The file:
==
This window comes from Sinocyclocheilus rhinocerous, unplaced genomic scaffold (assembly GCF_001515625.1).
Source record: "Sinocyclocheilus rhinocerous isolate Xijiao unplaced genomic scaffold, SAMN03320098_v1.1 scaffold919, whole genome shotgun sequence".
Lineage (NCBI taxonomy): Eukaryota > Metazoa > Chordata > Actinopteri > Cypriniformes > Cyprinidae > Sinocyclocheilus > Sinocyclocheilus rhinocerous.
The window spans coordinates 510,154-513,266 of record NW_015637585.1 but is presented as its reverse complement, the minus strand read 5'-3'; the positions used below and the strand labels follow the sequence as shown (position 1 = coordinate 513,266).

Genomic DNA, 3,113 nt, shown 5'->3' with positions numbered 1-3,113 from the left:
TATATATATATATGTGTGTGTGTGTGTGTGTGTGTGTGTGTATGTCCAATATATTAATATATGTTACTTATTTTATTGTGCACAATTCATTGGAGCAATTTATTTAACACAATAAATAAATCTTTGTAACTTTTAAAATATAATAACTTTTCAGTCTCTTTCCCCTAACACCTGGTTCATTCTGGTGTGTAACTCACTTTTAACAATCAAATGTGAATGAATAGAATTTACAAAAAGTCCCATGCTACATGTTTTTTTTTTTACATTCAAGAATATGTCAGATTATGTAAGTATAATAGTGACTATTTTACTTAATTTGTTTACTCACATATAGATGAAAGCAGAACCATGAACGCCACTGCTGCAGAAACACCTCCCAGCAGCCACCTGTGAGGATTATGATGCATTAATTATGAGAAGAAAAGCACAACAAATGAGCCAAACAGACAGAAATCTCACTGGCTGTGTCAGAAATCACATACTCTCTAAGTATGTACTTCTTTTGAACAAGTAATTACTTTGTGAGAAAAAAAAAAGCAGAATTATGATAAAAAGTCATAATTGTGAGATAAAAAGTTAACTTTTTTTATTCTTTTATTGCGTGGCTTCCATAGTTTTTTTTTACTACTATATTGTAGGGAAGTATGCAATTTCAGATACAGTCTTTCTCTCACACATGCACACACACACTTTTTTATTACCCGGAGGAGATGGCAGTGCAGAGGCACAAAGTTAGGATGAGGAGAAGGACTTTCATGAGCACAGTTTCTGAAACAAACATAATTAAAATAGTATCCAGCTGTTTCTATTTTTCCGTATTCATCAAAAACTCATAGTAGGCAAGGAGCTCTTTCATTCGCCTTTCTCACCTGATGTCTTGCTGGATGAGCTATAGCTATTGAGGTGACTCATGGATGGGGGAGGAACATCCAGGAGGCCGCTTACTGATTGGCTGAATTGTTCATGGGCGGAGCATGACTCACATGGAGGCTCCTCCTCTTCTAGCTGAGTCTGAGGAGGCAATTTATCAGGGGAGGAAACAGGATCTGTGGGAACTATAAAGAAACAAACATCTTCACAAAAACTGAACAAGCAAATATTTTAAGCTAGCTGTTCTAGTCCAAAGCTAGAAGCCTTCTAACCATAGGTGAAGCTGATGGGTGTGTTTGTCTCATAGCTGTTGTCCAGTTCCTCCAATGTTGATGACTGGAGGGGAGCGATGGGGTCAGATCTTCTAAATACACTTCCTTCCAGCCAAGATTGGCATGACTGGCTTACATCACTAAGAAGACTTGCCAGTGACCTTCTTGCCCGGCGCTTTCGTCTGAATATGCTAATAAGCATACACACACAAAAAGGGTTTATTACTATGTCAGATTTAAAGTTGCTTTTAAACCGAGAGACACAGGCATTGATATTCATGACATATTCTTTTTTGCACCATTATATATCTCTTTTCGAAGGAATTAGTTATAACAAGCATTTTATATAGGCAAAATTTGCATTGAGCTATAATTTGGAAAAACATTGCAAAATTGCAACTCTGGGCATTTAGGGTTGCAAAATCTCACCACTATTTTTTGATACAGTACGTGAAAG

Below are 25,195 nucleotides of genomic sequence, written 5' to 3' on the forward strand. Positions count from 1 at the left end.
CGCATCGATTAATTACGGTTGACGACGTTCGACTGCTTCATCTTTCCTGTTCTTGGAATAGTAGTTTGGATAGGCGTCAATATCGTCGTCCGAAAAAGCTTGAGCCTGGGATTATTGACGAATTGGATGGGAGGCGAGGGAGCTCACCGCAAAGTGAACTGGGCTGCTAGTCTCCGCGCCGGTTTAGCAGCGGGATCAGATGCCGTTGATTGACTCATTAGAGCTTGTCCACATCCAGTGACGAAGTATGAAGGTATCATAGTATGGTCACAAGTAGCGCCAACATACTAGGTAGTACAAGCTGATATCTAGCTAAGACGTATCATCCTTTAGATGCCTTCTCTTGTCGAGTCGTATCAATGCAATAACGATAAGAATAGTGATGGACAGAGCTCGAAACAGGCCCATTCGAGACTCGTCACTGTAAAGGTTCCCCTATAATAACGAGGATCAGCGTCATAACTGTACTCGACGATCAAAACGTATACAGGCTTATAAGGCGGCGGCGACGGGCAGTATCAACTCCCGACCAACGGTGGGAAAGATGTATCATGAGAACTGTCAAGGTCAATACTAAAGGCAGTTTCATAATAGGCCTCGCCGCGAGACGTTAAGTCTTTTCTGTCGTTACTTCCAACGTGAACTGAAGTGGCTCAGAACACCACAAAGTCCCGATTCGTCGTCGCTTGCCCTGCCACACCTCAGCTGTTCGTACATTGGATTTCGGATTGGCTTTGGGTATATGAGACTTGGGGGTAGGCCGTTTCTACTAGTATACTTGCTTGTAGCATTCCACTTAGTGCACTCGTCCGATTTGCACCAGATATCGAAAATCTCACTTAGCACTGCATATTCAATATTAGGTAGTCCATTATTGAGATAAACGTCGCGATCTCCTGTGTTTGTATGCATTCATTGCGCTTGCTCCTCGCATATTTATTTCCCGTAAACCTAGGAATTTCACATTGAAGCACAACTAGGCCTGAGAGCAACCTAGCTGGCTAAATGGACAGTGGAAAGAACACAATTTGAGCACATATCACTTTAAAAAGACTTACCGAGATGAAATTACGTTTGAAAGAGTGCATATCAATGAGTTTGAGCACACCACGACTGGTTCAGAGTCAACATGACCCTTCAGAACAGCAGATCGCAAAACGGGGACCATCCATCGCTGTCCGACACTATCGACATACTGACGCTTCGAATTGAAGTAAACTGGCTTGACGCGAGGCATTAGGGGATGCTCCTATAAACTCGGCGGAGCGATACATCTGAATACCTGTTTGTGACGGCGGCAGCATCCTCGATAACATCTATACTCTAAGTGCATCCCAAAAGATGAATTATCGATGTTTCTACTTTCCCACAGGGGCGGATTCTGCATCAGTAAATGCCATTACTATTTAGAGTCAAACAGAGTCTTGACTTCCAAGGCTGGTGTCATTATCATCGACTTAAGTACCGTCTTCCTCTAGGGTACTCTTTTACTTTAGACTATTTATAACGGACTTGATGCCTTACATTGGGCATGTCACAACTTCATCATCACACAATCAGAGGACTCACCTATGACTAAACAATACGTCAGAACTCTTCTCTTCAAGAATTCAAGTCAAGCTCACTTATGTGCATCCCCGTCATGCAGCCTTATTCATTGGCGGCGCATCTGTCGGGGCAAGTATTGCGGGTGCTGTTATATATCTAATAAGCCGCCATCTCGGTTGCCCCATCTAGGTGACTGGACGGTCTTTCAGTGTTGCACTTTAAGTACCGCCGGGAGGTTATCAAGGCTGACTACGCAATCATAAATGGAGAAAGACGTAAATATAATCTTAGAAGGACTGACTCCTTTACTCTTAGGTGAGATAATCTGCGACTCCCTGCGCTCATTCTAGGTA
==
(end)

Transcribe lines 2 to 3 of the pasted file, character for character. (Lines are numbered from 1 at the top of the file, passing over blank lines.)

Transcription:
Source record: "Sinocyclocheilus rhinocerous isolate Xijiao unplaced genomic scaffold, SAMN03320098_v1.1 scaffold919, whole genome shotgun sequence".
Lineage (NCBI taxonomy): Eukaryota > Metazoa > Chordata > Actinopteri > Cypriniformes > Cyprinidae > Sinocyclocheilus > Sinocyclocheilus rhinocerous.